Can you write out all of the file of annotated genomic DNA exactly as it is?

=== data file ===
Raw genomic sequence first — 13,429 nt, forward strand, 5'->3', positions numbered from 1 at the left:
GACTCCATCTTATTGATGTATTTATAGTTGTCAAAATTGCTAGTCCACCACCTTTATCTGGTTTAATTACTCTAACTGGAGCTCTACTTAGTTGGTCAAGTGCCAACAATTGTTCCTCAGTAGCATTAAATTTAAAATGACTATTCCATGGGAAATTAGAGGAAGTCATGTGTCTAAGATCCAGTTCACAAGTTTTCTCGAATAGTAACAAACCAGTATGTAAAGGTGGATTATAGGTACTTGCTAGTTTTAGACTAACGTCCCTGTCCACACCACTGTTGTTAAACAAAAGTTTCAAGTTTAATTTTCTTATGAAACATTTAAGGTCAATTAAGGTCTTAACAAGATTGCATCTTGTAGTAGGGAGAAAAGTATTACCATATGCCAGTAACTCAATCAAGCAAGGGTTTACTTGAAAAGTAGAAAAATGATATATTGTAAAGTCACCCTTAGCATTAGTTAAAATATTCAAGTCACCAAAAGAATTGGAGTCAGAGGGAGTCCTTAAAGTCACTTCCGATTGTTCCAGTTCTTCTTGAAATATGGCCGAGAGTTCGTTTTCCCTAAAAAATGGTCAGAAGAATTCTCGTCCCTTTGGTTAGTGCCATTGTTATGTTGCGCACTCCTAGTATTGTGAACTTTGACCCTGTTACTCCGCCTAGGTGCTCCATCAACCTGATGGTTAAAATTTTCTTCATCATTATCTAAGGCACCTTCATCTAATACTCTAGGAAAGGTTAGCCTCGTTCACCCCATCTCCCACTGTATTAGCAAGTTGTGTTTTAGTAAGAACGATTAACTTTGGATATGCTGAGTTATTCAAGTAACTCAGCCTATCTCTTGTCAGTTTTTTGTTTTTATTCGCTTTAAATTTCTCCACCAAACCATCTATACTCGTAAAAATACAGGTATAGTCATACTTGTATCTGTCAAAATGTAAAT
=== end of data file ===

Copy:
Raw genomic sequence first — 13,429 nt, forward strand, 5'->3', positions numbered from 1 at the left:
GACTCCATCTTATTGATGTATTTATAGTTGTCAAAATTGCTAGTCCACCACCTTTATCTGGTTTAATTACTCTAACTGGAGCTCTACTTAGTTGGTCAAGTGCCAACAATTGTTCCTCAGTAGCATTAAATTTAAAATGACTATTCCATGGGAAATTAGAGGAAGTCATGTGTCTAAGATCCAGTTCACAAGTTTTCTCGAATAGTAACAAACCAGTATGTAAAGGTGGATTATAGGTACTTGCTAGTTTTAGACTAACGTCCCTGTCCACACCACTGTTGTTAAACAAAAGTTTCAAGTTTAATTTTCTTATGAAACATTTAAGGTCAATTAAGGTCTTAACAAGATTGCATCTTGTAGTAGGGAGAAAAGTATTACCATATGCCAGTAACTCAATCAAGCAAGGGTTTACTTGAAAAGTAGAAAAATGATATATTGTAAAGTCACCCTTAGCATTAGTTAAAATATTCAAGTCACCAAAAGAATTGGAGTCAGAGGGAGTCCTTAAAGTCACTTCCGATTGTTCCAGTTCTTCTTGAAATATGGCCGAGAGTTCGTTTTCCCTAAAAAATGGTCAGAAGAATTCTCGTCCCTTTGGTTAGTGCCATTGTTATGTTGCGCACTCCTAGTATTGTGAACTTTGACCCTGTTACTCCGCCTAGGTGCTCCATCAACCTGATGGTTAAAATTTTCTTCATCATTATCTAAGGCACCTTCATCTAATACTCTAGGAAAGGTTAGCCTCGTTCACCCCATCTCCCACTGTATTAGCAAGTTGTGTTTTAGTAAGAACGATTAACTTTGGATATGCTGAGTTATTCAAGTAACTCAGCCTATCTCTTGTCAGTTTTTTGTTTTTATTCGCTTTAAATTTCTCCACCAAACCATCTATACTCGTAAAAATACAGGTATAGTCATACTTGTATCTGTCAAAATGTAAAT